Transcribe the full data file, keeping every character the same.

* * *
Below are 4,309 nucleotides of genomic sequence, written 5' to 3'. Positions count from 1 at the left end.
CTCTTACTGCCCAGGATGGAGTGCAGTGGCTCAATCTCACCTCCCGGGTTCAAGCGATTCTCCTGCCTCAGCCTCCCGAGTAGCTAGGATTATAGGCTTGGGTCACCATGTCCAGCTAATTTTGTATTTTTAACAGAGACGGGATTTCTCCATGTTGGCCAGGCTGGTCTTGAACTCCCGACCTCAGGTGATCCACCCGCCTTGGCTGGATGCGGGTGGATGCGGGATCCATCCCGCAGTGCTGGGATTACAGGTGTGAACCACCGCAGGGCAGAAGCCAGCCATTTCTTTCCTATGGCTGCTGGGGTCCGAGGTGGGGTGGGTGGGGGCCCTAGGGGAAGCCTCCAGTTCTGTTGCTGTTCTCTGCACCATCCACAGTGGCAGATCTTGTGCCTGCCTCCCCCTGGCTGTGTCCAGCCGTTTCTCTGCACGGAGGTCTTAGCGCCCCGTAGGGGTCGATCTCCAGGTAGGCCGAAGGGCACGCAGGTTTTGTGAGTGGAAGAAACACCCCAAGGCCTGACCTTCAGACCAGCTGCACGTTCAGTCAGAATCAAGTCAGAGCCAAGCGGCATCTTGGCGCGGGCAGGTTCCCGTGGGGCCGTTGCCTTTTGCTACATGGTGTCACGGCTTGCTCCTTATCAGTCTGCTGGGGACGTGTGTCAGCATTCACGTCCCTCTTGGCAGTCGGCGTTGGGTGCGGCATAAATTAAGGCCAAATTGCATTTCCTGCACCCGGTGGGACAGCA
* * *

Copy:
Below are 4,309 nucleotides of genomic sequence, written 5' to 3'. Positions count from 1 at the left end.
CTCTTACTGCCCAGGATGGAGTGCAGTGGCTCAATCTCACCTCCCGGGTTCAAGCGATTCTCCTGCCTCAGCCTCCCGAGTAGCTAGGATTATAGGCTTGGGTCACCATGTCCAGCTAATTTTGTATTTTTAACAGAGACGGGATTTCTCCATGTTGGCCAGGCTGGTCTTGAACTCCCGACCTCAGGTGATCCACCCGCCTTGGCTGGATGCGGGTGGATGCGGGATCCATCCCGCAGTGCTGGGATTACAGGTGTGAACCACCGCAGGGCAGAAGCCAGCCATTTCTTTCCTATGGCTGCTGGGGTCCGAGGTGGGGTGGGTGGGGGCCCTAGGGGAAGCCTCCAGTTCTGTTGCTGTTCTCTGCACCATCCACAGTGGCAGATCTTGTGCCTGCCTCCCCCTGGCTGTGTCCAGCCGTTTCTCTGCACGGAGGTCTTAGCGCCCCGTAGGGGTCGATCTCCAGGTAGGCCGAAGGGCACGCAGGTTTTGTGAGTGGAAGAAACACCCCAAGGCCTGACCTTCAGACCAGCTGCACGTTCAGTCAGAATCAAGTCAGAGCCAAGCGGCATCTTGGCGCGGGCAGGTTCCCGTGGGGCCGTTGCCTTTTGCTACATGGTGTCACGGCTTGCTCCTTATCAGTCTGCTGGGGACGTGTGTCAGCATTCACGTCCCTCTTGGCAGTCGGCGTTGGGTGCGGCATAAATTAAGGCCAAATTGCATTTCCTGCACCCGGTGGGACAGCA